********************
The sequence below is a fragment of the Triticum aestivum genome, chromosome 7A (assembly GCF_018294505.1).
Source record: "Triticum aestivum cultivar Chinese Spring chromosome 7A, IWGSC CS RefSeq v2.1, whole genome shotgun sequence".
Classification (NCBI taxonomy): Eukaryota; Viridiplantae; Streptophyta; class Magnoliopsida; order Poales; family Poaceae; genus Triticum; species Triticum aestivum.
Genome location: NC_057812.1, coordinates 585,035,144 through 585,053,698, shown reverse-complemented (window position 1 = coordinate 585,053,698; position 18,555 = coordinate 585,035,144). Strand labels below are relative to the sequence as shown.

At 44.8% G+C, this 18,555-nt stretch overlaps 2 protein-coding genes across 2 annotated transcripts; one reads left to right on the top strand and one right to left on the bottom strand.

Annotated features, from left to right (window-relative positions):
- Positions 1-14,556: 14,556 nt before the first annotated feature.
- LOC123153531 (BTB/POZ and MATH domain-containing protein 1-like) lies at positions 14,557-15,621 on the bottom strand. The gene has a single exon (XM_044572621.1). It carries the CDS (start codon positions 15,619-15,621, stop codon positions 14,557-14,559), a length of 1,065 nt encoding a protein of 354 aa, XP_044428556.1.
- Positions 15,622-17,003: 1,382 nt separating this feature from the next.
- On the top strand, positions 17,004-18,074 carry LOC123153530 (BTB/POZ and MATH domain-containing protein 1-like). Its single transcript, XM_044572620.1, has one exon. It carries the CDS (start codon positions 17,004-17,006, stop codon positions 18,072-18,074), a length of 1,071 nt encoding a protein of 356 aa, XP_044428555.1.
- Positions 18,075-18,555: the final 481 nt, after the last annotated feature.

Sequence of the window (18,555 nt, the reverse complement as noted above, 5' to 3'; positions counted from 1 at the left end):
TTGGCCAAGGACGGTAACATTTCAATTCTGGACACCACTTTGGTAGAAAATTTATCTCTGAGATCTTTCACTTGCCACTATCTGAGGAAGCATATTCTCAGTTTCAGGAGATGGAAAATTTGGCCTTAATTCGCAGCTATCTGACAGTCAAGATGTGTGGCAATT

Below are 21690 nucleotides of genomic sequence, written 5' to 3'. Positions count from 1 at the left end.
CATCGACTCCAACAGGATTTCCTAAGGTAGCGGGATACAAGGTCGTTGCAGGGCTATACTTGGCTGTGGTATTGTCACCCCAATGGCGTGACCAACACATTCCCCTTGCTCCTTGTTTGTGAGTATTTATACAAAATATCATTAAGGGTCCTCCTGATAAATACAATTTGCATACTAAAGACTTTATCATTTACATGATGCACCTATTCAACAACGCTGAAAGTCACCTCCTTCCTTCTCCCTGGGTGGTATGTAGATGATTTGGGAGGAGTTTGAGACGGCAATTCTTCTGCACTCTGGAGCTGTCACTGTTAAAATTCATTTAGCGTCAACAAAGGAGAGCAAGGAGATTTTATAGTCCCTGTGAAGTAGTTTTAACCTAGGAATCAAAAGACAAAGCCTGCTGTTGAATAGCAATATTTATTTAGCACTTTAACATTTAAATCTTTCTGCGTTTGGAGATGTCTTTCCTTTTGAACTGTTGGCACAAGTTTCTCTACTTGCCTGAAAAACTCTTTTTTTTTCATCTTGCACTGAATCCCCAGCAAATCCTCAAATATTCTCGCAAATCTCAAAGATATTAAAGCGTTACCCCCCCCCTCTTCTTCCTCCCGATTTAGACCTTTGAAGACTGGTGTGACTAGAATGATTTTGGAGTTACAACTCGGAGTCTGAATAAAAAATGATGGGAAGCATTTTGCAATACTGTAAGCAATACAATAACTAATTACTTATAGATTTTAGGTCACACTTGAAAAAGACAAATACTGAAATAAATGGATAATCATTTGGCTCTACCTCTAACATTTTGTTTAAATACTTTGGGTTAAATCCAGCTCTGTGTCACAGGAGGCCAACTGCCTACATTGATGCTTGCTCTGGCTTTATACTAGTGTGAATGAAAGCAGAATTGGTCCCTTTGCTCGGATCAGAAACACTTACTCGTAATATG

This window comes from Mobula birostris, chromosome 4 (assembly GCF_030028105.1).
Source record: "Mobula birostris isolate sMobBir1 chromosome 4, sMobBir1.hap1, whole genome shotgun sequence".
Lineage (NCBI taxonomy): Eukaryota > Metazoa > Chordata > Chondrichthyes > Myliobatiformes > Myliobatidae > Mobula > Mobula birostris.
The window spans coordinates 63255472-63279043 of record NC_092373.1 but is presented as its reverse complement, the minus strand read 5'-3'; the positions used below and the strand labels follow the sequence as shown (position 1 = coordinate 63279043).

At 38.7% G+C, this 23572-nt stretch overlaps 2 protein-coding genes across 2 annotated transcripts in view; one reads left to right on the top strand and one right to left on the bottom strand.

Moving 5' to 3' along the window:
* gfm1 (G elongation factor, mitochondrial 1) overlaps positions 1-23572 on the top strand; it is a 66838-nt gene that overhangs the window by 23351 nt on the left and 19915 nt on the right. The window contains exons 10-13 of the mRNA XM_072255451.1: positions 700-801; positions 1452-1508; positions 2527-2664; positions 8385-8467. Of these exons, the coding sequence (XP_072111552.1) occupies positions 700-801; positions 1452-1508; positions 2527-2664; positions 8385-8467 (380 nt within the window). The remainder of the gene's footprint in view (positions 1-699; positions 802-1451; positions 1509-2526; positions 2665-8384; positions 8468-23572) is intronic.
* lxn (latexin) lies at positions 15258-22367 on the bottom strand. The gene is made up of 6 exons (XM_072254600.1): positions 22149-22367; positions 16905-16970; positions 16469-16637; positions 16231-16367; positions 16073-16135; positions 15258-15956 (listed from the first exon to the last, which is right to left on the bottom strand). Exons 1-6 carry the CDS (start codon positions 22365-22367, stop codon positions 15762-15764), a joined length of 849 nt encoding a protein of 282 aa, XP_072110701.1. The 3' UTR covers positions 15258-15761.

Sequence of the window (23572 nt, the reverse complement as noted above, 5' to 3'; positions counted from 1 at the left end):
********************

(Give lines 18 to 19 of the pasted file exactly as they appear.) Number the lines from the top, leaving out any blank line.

Lineage (NCBI taxonomy): Eukaryota > Metazoa > Chordata > Chondrichthyes > Myliobatiformes > Myliobatidae > Mobula > Mobula birostris.
The window spans coordinates 63255472-63279043 of record NC_092373.1 but is presented as its reverse complement, the minus strand read 5'-3'; the positions used below and the strand labels follow the sequence as shown (position 1 = coordinate 63279043).